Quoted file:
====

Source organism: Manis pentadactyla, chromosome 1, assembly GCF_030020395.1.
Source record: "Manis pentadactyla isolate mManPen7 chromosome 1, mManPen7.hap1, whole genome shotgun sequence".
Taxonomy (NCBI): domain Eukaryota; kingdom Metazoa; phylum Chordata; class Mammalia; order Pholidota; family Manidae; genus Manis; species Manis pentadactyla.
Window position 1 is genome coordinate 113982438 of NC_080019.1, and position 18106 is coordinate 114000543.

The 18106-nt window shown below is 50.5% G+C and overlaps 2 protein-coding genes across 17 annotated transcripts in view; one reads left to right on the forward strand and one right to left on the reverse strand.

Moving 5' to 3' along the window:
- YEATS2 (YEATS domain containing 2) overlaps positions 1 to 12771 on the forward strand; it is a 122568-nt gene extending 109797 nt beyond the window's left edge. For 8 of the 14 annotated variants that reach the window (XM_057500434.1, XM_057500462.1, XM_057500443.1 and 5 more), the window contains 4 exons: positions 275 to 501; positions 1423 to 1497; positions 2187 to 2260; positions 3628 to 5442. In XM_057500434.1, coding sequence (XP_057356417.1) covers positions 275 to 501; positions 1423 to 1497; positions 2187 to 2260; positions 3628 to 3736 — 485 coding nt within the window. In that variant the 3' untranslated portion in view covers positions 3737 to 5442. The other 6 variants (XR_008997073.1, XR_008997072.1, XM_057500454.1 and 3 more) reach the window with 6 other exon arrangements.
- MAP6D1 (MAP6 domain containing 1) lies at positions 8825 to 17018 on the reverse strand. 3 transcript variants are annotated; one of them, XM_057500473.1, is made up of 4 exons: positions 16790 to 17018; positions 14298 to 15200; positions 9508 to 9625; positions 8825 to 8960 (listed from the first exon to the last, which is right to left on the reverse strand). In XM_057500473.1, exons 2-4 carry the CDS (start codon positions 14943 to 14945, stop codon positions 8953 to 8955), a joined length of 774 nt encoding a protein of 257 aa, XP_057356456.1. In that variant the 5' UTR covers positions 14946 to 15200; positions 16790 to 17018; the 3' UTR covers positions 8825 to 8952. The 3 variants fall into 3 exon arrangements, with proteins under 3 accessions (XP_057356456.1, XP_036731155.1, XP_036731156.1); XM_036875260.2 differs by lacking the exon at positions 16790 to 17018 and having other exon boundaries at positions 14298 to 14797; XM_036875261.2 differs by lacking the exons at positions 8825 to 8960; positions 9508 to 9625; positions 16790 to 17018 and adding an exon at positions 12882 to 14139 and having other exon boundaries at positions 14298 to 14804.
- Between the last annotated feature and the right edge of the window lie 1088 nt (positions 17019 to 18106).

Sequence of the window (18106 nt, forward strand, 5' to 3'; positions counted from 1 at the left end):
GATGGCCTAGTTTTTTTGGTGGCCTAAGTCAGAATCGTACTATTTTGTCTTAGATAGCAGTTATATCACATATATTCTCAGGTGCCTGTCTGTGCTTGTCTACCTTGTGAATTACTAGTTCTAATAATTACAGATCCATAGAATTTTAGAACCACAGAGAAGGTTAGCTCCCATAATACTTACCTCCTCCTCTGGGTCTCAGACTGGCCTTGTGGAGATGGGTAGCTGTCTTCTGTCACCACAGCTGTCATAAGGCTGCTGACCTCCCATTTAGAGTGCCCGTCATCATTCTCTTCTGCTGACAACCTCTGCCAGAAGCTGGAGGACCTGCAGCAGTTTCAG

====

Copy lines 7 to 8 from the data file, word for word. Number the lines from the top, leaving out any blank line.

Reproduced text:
- YEATS2 (YEATS domain containing 2) overlaps positions 1 to 12771 on the forward strand; it is a 122568-nt gene extending 109797 nt beyond the window's left edge. For 8 of the 14 annotated variants that reach the window (XM_057500434.1, XM_057500462.1, XM_057500443.1 and 5 more), the window contains 4 exons: positions 275 to 501; positions 1423 to 1497; positions 2187 to 2260; positions 3628 to 5442. In XM_057500434.1, coding sequence (XP_057356417.1) covers positions 275 to 501; positions 1423 to 1497; positions 2187 to 2260; positions 3628 to 3736 — 485 coding nt within the window. In that variant the 3' untranslated portion in view covers positions 3737 to 5442. The other 6 variants (XR_008997073.1, XR_008997072.1, XM_057500454.1 and 3 more) reach the window with 6 other exon arrangements.
- MAP6D1 (MAP6 domain containing 1) lies at positions 8825 to 17018 on the reverse strand. 3 transcript variants are annotated; one of them, XM_057500473.1, is made up of 4 exons: positions 16790 to 17018; positions 14298 to 15200; positions 9508 to 9625; positions 8825 to 8960 (listed from the first exon to the last, which is right to left on the reverse strand). In XM_057500473.1, exons 2-4 carry the CDS (start codon positions 14943 to 14945, stop codon positions 8953 to 8955), a joined length of 774 nt encoding a protein of 257 aa, XP_057356456.1. In that variant the 5' UTR covers positions 14946 to 15200; positions 16790 to 17018; the 3' UTR covers positions 8825 to 8952. The 3 variants fall into 3 exon arrangements, with proteins under 3 accessions (XP_057356456.1, XP_036731155.1, XP_036731156.1); XM_036875260.2 differs by lacking the exon at positions 16790 to 17018 and having other exon boundaries at positions 14298 to 14797; XM_036875261.2 differs by lacking the exons at positions 8825 to 8960; positions 9508 to 9625; positions 16790 to 17018 and adding an exon at positions 12882 to 14139 and having other exon boundaries at positions 14298 to 14804.